Terrorism remains a challenge to Southeast Asian security and Philippines has been singled out as the weakest link in the region’s fight against terrorism.
Southern part of Philippines continued to be a safe haven for many militants linked to the Al Qaeda and JI movement.
Two top Indonesian terror experts, Umar Patek and Dulmatin were reportedly involved in a recent, and heaviest fighting in years between Muslim militants and the Philippines armed forces in the southernisland of Jolo. 54 were killed, including 26 soldiers, in the clashes. Patek and Dulmatin were Indonesia's top outlaws who have been given sanctuary in Jolo by Abu Sayyaf commanders. Indonesia, house to the largest Muslim population is also struggling to hold back terrorism, which is often related to radicalism among small groups hijacking the name of Islam.
A recent rally by hardline Muslim group, the Hizbut Tahrir Indonesia (HTI), calling for the revival of caliphate to unite all Muslims may give rise to further concerns. However, the spokesman for the group, Muhammad Ismail Yusanto was quick to clarify that the group is a peaceful organization and is not proposing revolution but instead suggest a gradual approach to achieve its aim of implementing Syariah law throughout Indonesia and turning Indonesia into an Islamic state.
HTI also said that it rejected democracy but recognized pluralism. However, it does not reject election and supported its followers to use their rights to vote during the election in 2004. Observers speculated that this rally which attracted some 90,000 followers, was hold to test the mass, and its readiness to form a political party which will compete in the next election. If it happens, it could be a great challenge for other Islamic parties in Indonesia such as the Prosperous and Justice Party (PKS).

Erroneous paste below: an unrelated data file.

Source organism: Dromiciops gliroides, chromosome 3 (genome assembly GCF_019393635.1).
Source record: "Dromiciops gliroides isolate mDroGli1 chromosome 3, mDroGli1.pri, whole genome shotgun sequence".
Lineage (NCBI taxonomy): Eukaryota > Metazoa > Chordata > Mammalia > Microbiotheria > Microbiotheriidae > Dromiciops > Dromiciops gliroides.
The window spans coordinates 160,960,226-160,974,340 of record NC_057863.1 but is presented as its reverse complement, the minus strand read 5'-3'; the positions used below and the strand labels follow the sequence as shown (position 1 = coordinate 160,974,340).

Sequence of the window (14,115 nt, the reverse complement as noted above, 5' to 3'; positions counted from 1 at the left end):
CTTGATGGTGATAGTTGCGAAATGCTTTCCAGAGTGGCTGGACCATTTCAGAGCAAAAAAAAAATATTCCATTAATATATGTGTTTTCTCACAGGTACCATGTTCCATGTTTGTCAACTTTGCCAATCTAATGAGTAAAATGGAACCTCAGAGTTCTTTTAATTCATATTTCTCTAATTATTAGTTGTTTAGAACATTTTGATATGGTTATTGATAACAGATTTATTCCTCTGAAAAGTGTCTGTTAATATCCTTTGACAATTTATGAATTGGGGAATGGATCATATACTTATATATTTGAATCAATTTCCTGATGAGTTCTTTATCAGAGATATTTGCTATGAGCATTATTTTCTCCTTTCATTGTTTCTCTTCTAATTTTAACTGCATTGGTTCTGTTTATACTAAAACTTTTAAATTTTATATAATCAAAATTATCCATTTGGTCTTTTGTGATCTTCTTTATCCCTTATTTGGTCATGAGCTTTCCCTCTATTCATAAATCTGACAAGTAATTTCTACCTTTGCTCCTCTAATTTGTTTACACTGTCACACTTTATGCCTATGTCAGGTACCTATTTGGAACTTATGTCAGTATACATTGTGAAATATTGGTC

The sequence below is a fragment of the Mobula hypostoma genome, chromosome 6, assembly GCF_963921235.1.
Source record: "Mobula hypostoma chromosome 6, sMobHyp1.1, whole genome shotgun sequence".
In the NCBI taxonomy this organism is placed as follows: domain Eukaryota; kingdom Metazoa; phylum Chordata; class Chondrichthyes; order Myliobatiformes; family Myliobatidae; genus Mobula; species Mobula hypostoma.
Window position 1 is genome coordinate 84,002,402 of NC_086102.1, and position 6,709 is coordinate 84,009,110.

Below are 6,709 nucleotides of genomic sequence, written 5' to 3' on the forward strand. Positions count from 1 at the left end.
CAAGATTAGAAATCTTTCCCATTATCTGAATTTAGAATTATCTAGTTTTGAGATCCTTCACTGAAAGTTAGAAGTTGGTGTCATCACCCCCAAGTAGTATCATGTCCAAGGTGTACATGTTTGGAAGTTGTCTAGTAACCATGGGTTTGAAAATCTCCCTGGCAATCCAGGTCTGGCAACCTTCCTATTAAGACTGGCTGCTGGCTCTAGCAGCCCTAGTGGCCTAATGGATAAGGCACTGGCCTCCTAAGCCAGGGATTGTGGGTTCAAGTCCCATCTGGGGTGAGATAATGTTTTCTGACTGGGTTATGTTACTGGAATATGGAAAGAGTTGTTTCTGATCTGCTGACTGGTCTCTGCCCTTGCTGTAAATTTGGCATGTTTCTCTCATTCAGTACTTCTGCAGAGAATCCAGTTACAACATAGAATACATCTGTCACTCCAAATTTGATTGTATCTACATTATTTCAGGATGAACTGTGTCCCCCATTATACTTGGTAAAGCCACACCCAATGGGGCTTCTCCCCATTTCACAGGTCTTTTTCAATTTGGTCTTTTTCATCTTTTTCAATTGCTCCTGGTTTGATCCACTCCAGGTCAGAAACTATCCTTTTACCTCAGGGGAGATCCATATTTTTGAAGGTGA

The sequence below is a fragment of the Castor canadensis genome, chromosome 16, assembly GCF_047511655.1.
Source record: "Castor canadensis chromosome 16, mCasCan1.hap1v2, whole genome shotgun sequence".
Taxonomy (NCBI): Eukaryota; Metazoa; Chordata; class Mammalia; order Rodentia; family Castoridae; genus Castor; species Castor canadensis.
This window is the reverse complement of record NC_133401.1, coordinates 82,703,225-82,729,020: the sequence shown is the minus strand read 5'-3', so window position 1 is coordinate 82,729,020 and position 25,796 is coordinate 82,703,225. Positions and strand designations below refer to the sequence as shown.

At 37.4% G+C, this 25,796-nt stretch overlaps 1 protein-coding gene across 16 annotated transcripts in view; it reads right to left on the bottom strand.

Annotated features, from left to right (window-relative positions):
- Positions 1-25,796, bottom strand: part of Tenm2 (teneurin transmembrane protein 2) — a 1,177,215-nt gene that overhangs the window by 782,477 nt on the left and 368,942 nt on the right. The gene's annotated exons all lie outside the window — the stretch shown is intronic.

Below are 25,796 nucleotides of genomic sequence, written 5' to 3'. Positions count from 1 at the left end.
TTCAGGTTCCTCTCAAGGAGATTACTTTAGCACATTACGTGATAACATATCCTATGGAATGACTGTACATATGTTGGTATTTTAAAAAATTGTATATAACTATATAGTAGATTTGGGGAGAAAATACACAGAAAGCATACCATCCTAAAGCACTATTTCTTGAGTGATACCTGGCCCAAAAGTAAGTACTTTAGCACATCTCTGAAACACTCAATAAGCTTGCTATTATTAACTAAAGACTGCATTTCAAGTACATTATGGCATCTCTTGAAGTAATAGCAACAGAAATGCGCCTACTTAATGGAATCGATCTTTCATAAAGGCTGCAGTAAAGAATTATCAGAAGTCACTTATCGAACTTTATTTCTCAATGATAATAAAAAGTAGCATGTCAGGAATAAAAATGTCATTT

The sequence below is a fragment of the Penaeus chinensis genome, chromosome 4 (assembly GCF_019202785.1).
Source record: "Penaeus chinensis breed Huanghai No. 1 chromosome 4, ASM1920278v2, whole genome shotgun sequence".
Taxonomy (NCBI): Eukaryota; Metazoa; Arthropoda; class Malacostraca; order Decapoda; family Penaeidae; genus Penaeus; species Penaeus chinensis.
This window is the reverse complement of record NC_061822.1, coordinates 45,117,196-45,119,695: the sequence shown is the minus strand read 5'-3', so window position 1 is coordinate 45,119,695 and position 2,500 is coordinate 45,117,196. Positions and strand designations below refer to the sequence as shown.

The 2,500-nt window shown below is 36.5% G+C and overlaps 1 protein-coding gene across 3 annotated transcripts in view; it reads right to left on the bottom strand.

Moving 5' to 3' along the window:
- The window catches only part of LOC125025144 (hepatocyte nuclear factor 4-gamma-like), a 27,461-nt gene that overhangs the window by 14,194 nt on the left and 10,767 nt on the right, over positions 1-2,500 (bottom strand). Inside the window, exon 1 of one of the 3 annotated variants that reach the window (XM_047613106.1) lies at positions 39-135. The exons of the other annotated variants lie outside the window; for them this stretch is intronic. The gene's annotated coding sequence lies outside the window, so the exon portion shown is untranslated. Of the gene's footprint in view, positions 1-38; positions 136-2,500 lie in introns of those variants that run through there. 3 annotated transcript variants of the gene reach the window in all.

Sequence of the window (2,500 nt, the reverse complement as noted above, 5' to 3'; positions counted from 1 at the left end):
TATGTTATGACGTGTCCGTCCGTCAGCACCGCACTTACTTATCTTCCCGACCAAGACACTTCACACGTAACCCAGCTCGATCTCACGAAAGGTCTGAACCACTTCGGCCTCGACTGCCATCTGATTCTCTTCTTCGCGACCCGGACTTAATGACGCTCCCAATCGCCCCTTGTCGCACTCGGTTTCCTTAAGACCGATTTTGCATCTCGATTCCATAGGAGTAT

Another event which attract much media attention in Indonesia since the last weekend (11 Aug) is the powerful bomb blast killing 3 people and damaging 12 houses in Pasuruan, East Java, about 60 km from Surabaya. While some were quick to link this to terror attack, police chief, Herman Sumawiredja told a press conference on Sunday that the blast on was unlikely a terrorist act. Police believe the explosives were intended for illegal fishing, which is common in the area. However, the police will not rule out terrorism yet, and will continue their investigation to see whether the bomb blast is related to any terror act. (13 August 2007)
Blast terror link unknown: Police (Jakarta Post, 13 August 2007)
Military: 2 Indonesian terror suspects helped launch attack on troops in Philippines (Jakarta Post, 12 August 2007)
Police arrest house-owner for blast in East Java (Jakarta Post, 12 August 2007)
2 killed, 4 injured in Pasuruan bomb blast (Jakarta Post, 12 August 2007)
Blast in Pasuruan likely comes from bombs for fishing (Jakarta Post, 12 August 2007)
Police yet to confirm cause of blast in Pasuruan (Jakarta Post, 12 August 2007)
Death toll from Indonesia blast rises to three (Antara, 12 August 2007)
Call to revive caliphate in Indonesia (Straits Times, 13 August 2007)